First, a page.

It is clear from his videos that Mr. Underwood has a passion for the area, the town, the history and some point, I would love to pay him a visit.

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Troy Nevada

In May 1867, prospector Alexander Beatty worked the the Grant Mountain range when he discovered silver and founded the town site of Troy, in Nye County, Nevada. Beatty quickly stacked five different claims in the valley. In 1868, Beatty started the Troy Mining District.

Troy Nevada is located in Nye County, Nevada.

In 1868, the town attracted a group of investors from England. After prospecting and exploring the area, these investors purchased Beattys mining claims and The Troy Silver Mining Company was founded in 1870.

The little town of Troy, in 1871 was home to seventy miners and their families. Their needs were meet with two general stores, a school, blacksmith shop, boarding house and an unofficial post office. The Troy Silver Mining company invested some $500,000.00 into the mining facilities and built a modern 20-stamp mill and furnaces.

Despite fund raising, the new mining company was not destined to be the next great boom town. The mines never produced as anticipated and by 1872 the company was on the verge of going under. In 1873 a new manager was able to get silver production up to keep the mines open. Flooding in the mines and the speculation from the flooding caused the stock prices to plummet. Despite this news, the stock holders voted to keep mining operations in place.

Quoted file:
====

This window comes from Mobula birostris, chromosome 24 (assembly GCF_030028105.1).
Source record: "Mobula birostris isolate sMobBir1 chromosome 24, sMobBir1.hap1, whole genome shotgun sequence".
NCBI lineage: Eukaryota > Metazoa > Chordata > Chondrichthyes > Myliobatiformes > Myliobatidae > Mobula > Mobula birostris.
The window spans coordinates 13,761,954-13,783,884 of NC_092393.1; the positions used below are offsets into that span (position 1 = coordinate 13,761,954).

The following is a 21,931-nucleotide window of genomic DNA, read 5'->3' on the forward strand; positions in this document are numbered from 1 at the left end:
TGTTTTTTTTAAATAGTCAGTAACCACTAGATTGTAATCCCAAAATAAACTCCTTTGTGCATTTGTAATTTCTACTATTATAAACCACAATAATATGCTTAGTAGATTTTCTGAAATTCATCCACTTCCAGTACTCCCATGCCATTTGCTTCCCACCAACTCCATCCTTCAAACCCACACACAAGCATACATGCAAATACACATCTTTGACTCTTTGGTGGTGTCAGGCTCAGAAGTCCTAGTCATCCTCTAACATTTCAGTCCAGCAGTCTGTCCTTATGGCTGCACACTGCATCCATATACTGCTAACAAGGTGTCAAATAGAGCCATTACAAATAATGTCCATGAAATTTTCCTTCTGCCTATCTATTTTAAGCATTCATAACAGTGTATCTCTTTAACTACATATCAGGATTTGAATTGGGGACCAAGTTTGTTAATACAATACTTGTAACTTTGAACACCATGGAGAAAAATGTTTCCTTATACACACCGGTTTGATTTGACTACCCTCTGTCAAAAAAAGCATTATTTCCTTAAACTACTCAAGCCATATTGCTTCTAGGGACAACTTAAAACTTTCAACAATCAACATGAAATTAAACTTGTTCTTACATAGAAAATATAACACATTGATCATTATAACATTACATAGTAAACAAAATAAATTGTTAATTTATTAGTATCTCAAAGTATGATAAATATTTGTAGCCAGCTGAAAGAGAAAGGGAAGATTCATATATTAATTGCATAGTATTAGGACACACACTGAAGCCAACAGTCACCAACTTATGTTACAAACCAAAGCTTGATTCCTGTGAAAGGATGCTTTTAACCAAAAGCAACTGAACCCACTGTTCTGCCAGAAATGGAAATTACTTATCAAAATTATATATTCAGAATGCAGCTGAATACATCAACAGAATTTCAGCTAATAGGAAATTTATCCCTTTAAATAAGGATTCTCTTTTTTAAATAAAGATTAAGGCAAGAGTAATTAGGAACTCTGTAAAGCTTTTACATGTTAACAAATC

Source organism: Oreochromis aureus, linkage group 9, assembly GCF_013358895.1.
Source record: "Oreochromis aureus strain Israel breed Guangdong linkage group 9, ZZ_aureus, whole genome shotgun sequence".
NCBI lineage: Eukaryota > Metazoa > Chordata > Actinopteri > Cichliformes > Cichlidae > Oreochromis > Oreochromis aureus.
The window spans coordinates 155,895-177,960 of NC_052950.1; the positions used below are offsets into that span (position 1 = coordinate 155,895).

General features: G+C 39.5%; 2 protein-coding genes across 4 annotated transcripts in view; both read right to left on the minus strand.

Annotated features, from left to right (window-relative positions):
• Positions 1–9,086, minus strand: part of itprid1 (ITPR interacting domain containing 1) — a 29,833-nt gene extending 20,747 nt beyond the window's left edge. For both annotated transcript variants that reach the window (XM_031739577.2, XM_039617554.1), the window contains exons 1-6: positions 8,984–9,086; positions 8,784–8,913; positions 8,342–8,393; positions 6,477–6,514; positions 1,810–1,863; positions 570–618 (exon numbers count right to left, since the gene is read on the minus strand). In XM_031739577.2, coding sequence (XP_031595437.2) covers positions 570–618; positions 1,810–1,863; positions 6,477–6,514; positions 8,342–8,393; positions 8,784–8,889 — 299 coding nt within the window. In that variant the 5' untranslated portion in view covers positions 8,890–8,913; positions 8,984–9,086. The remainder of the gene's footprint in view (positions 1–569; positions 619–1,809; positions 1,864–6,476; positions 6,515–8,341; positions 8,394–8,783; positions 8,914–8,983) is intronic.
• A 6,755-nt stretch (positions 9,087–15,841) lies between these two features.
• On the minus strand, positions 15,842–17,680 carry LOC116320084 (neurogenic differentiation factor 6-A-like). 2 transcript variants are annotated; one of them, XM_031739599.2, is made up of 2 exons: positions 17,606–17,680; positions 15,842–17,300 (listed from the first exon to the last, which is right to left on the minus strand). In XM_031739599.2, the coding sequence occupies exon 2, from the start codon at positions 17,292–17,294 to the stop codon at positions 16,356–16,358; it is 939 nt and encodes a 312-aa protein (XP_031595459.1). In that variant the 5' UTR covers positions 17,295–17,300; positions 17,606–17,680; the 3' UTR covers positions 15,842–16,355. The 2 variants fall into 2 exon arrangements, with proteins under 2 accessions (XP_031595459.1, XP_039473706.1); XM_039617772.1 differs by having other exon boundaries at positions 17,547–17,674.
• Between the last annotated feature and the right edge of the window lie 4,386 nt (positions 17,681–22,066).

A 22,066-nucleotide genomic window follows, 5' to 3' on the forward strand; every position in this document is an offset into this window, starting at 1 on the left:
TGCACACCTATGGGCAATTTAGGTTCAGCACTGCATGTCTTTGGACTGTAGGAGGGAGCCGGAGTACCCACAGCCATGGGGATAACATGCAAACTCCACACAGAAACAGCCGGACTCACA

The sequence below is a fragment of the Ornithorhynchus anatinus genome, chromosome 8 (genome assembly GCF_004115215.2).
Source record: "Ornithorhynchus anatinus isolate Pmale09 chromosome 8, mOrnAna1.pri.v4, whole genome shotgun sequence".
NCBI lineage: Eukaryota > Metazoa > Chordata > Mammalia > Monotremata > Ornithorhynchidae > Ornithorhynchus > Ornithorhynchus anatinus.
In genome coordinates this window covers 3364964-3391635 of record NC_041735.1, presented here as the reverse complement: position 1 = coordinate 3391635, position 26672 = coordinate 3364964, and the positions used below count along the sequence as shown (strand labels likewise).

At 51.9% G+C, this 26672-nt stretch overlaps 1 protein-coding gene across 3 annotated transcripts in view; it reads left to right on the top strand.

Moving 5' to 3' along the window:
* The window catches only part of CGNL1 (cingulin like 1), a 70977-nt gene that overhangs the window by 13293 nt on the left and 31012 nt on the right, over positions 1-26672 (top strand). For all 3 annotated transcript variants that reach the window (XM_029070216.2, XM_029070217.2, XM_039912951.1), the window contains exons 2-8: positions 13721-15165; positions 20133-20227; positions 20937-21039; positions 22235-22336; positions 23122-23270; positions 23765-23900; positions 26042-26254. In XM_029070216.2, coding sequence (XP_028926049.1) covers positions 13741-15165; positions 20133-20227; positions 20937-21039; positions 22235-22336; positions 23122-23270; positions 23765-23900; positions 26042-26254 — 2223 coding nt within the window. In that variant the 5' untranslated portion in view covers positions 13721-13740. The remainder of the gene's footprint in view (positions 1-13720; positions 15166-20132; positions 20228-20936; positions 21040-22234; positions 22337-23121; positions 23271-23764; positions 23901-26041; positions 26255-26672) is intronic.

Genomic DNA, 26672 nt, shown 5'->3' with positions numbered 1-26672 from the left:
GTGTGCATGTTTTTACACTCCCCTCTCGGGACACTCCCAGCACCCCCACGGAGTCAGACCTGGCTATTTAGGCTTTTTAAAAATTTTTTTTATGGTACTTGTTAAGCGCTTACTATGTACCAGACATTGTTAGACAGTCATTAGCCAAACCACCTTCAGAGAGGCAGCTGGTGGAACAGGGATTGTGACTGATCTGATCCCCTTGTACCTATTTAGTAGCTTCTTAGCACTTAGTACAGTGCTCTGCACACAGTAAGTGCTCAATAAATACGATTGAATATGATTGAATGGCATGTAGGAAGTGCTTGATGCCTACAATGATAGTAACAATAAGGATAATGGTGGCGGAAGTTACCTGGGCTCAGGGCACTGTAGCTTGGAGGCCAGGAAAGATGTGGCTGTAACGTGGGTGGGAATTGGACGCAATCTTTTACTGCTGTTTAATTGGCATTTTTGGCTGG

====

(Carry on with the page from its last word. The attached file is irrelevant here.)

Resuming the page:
In 1876, the end finally came for Troy when the mines were closed and the assets sold and moved including the mills and furnaces. In December of that year, the Troy Silver Mining Company was dissolved.

George Sharp, a nearby rancher, purchased the mine site for back taxes in 1902. He demolished one of the two furnace chimneys for the raw materials for his ranch. Sharp sold the claims to the Birdno family.

The mining camp saw various revivals over the next 50 years. The population would teeter back and forth between 1904 – 1920. The Birdo Family sold out the claims and divested in 1936.

The final operations in the valley started in 1946 when the Locke Mine was opened above the town of Troy by Joseph Hafen. The Locke Mine produced gold and pipe delivered to water up to the mine to produce electricity for a mill which was assembled. The Locke Mined operated until the mid 1960s.

Town Summary

NameTroy Nevada
LocationNye County, Nevada
Latitude, Longitude38.34578302126987, -115.57371331915309
Elevation6000 feet
Population100